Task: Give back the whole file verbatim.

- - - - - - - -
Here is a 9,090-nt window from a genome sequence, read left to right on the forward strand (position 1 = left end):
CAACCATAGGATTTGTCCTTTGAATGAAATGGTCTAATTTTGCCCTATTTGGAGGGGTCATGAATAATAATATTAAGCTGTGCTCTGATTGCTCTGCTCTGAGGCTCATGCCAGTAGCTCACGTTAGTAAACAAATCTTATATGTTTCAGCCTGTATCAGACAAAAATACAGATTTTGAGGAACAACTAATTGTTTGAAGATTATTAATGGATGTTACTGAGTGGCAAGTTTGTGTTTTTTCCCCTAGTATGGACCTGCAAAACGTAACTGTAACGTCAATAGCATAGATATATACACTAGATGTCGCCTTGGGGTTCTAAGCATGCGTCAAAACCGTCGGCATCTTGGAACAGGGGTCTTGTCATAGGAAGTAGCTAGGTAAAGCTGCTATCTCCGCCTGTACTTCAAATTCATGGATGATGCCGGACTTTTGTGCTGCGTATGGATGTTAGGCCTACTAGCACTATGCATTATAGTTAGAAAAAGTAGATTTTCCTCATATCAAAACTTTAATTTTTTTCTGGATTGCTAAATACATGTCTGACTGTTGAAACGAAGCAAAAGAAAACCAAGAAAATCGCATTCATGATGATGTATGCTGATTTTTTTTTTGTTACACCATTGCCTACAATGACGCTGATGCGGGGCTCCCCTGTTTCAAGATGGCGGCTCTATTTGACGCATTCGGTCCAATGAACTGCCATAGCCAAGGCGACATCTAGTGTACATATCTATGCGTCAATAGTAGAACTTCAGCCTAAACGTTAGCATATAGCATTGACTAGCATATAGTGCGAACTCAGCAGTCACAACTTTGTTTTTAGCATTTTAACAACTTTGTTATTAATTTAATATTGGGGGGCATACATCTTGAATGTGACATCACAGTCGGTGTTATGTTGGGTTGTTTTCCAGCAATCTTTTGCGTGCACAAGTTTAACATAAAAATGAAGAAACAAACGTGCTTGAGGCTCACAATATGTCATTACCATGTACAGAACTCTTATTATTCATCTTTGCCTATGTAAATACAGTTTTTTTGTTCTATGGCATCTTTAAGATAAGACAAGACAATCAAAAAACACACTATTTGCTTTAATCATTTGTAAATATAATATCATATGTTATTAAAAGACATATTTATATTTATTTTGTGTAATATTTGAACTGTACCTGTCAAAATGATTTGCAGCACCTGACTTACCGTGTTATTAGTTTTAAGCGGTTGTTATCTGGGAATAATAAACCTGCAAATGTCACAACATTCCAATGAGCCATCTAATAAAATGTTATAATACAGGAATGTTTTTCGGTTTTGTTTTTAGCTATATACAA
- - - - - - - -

Here is a 9,090-nt window from a genome sequence, read left to right on the forward strand (position 1 = left end):
CAACCATAGGATTTGTCCTTTGAATGAAATGGTCTAATTTTGCCCTATTTGGAGGGGTCATGAATAATAATATTAAGCTGTGCTCTGATTGCTCTGCTCTGAGGCTCATGCCAGTAGCTCACGTTAGTAAACAAATCTTATATGTTTCAGCCTGTATCAGACAAAAATACAGATTTTGAGGAACAACTAATTGTTTGAAGATTATTAATGGATGTTACTGAGTGGCAAGTTTGTGTTTTTTCCCCTAGTATGGACCTGCAAAACGTAACTGTAACGTCAATAGCATAGATATATACACTAGATGTCGCCTTGGGGTTCTAAGCATGCGTCAAAACCGTCGGCATCTTGGAACAGGGGTCTTGTCATAGGAAGTAGCTAGGTAAAGCTGCTATCTCCGCCTGTACTTCAAATTCATGGATGATGCCGGACTTTTGTGCTGCGTATGGATGTTAGGCCTACTAGCACTATGCATTATAGTTAGAAAAAGTAGATTTTCCTCATATCAAAACTTTAATTTTTTTCTGGATTGCTAAATACATGTCTGACTGTTGAAACGAAGCAAAAGAAAACCAAGAAAATCGCATTCATGATGATGTATGCTGATTTTTTTTTTGTTACACCATTGCCTACAATGACGCTGATGCGGGGCTCCCCTGTTTCAAGATGGCGGCTCTATTTGACGCATTCGGTCCAATGAACTGCCATAGCCAAGGCGACATCTAGTGTACATATCTATGCGTCAATAGTAGAACTTCAGCCTAAACGTTAGCATATAGCATTGACTAGCATATAGTGCGAACTCAGCAGTCACAACTTTGTTTTTAGCATTTTAACAACTTTGTTATTAATTTAATATTGGGGGGCATACATCTTGAATGTGACATCACAGTCGGTGTTATGTTGGGTTGTTTTCCAGCAATCTTTTGCGTGCACAAGTTTAACATAAAAATGAAGAAACAAACGTGCTTGAGGCTCACAATATGTCATTACCATGTACAGAACTCTTATTATTCATCTTTGCCTATGTAAATACAGTTTTTTTGTTCTATGGCATCTTTAAGATAAGACAAGACAATCAAAAAACACACTATTTGCTTTAATCATTTGTAAATATAATATCATATGTTATTAAAAGACATATTTATATTTATTTTGTGTAATATTTGAACTGTACCTGTCAAAATGATTTGCAGCACCTGACTTACCGTGTTATTAGTTTTAAGCGGTTGTTATCTGGGAATAATAAACCTGCAAATGTCACAACATTCCAATGAGCCATCTAATAAAATGTTATAATACAGGAATGTTTTTCGGTTTTGTTTTTAGCTATATACAA